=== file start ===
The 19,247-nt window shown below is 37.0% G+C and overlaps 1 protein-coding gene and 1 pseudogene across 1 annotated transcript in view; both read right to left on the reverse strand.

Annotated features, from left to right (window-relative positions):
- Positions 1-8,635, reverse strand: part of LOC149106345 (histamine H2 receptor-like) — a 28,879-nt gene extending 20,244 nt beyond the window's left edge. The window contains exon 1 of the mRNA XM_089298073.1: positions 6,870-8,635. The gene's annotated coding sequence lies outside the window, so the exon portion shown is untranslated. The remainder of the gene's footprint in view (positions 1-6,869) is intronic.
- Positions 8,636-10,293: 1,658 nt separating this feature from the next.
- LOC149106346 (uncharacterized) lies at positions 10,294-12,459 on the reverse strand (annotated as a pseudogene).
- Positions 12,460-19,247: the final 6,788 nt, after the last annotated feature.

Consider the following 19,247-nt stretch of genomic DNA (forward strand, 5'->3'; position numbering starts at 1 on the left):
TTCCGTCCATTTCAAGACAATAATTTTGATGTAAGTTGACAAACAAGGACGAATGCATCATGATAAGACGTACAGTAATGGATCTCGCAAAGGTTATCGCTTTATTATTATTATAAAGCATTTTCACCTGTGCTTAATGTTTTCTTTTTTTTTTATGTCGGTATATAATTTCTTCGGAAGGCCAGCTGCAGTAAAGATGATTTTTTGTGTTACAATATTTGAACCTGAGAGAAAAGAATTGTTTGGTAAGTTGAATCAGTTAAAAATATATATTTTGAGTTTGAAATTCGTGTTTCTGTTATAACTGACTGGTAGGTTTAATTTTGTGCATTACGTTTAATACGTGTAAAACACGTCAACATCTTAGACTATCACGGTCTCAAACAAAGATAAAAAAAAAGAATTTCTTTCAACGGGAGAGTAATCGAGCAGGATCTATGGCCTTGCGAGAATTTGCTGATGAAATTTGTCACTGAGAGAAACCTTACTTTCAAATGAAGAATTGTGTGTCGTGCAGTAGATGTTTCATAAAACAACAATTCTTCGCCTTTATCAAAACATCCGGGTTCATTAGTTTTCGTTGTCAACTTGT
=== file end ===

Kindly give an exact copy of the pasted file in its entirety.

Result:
The 19,247-nt window shown below is 37.0% G+C and overlaps 1 protein-coding gene and 1 pseudogene across 1 annotated transcript in view; both read right to left on the reverse strand.

Annotated features, from left to right (window-relative positions):
- Positions 1-8,635, reverse strand: part of LOC149106345 (histamine H2 receptor-like) — a 28,879-nt gene extending 20,244 nt beyond the window's left edge. The window contains exon 1 of the mRNA XM_089298073.1: positions 6,870-8,635. The gene's annotated coding sequence lies outside the window, so the exon portion shown is untranslated. The remainder of the gene's footprint in view (positions 1-6,869) is intronic.
- Positions 8,636-10,293: 1,658 nt separating this feature from the next.
- LOC149106346 (uncharacterized) lies at positions 10,294-12,459 on the reverse strand (annotated as a pseudogene).
- Positions 12,460-19,247: the final 6,788 nt, after the last annotated feature.

Consider the following 19,247-nt stretch of genomic DNA (forward strand, 5'->3'; position numbering starts at 1 on the left):
TTCCGTCCATTTCAAGACAATAATTTTGATGTAAGTTGACAAACAAGGACGAATGCATCATGATAAGACGTACAGTAATGGATCTCGCAAAGGTTATCGCTTTATTATTATTATAAAGCATTTTCACCTGTGCTTAATGTTTTCTTTTTTTTTTATGTCGGTATATAATTTCTTCGGAAGGCCAGCTGCAGTAAAGATGATTTTTTGTGTTACAATATTTGAACCTGAGAGAAAAGAATTGTTTGGTAAGTTGAATCAGTTAAAAATATATATTTTGAGTTTGAAATTCGTGTTTCTGTTATAACTGACTGGTAGGTTTAATTTTGTGCATTACGTTTAATACGTGTAAAACACGTCAACATCTTAGACTATCACGGTCTCAAACAAAGATAAAAAAAAAGAATTTCTTTCAACGGGAGAGTAATCGAGCAGGATCTATGGCCTTGCGAGAATTTGCTGATGAAATTTGTCACTGAGAGAAACCTTACTTTCAAATGAAGAATTGTGTGTCGTGCAGTAGATGTTTCATAAAACAACAATTCTTCGCCTTTATCAAAACATCCGGGTTCATTAGTTTTCGTTGTCAACTTGT